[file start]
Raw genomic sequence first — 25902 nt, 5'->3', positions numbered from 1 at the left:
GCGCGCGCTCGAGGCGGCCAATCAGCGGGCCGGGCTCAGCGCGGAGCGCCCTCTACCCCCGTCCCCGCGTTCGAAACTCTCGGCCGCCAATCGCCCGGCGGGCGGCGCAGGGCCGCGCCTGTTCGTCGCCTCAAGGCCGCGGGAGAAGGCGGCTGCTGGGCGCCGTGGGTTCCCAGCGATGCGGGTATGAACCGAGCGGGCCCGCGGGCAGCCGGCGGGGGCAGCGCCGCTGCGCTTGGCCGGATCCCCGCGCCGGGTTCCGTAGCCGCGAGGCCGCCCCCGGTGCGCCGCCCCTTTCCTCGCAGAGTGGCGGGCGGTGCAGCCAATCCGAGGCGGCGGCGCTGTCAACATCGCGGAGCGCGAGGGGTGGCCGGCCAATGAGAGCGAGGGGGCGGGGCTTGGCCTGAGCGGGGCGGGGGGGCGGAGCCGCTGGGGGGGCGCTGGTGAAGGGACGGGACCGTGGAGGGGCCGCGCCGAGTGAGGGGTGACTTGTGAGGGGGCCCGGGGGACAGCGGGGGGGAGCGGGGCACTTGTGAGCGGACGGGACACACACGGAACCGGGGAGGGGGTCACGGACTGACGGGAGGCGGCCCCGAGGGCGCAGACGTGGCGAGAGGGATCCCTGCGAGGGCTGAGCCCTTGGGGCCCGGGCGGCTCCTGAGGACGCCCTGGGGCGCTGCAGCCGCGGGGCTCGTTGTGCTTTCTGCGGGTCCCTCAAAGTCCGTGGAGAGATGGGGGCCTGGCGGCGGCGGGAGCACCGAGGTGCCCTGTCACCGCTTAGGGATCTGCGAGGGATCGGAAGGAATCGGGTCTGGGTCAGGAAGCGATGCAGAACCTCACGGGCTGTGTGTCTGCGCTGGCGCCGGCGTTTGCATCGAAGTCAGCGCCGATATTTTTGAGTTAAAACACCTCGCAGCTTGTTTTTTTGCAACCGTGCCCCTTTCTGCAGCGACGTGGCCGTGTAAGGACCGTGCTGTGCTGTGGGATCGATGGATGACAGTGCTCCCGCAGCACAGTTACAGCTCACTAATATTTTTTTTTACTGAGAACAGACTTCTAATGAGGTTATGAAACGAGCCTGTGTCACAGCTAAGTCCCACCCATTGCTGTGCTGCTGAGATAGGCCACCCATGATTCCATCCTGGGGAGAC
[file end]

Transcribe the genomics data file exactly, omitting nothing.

Raw genomic sequence first — 25902 nt, 5'->3', positions numbered from 1 at the left:
GCGCGCGCTCGAGGCGGCCAATCAGCGGGCCGGGCTCAGCGCGGAGCGCCCTCTACCCCCGTCCCCGCGTTCGAAACTCTCGGCCGCCAATCGCCCGGCGGGCGGCGCAGGGCCGCGCCTGTTCGTCGCCTCAAGGCCGCGGGAGAAGGCGGCTGCTGGGCGCCGTGGGTTCCCAGCGATGCGGGTATGAACCGAGCGGGCCCGCGGGCAGCCGGCGGGGGCAGCGCCGCTGCGCTTGGCCGGATCCCCGCGCCGGGTTCCGTAGCCGCGAGGCCGCCCCCGGTGCGCCGCCCCTTTCCTCGCAGAGTGGCGGGCGGTGCAGCCAATCCGAGGCGGCGGCGCTGTCAACATCGCGGAGCGCGAGGGGTGGCCGGCCAATGAGAGCGAGGGGGCGGGGCTTGGCCTGAGCGGGGCGGGGGGGCGGAGCCGCTGGGGGGGCGCTGGTGAAGGGACGGGACCGTGGAGGGGCCGCGCCGAGTGAGGGGTGACTTGTGAGGGGGCCCGGGGGACAGCGGGGGGGAGCGGGGCACTTGTGAGCGGACGGGACACACACGGAACCGGGGAGGGGGTCACGGACTGACGGGAGGCGGCCCCGAGGGCGCAGACGTGGCGAGAGGGATCCCTGCGAGGGCTGAGCCCTTGGGGCCCGGGCGGCTCCTGAGGACGCCCTGGGGCGCTGCAGCCGCGGGGCTCGTTGTGCTTTCTGCGGGTCCCTCAAAGTCCGTGGAGAGATGGGGGCCTGGCGGCGGCGGGAGCACCGAGGTGCCCTGTCACCGCTTAGGGATCTGCGAGGGATCGGAAGGAATCGGGTCTGGGTCAGGAAGCGATGCAGAACCTCACGGGCTGTGTGTCTGCGCTGGCGCCGGCGTTTGCATCGAAGTCAGCGCCGATATTTTTGAGTTAAAACACCTCGCAGCTTGTTTTTTTGCAACCGTGCCCCTTTCTGCAGCGACGTGGCCGTGTAAGGACCGTGCTGTGCTGTGGGATCGATGGATGACAGTGCTCCCGCAGCACAGTTACAGCTCACTAATATTTTTTTTTACTGAGAACAGACTTCTAATGAGGTTATGAAACGAGCCTGTGTCACAGCTAAGTCCCACCCATTGCTGTGCTGCTGAGATAGGCCACCCATGATTCCATCCTGGGGAGAC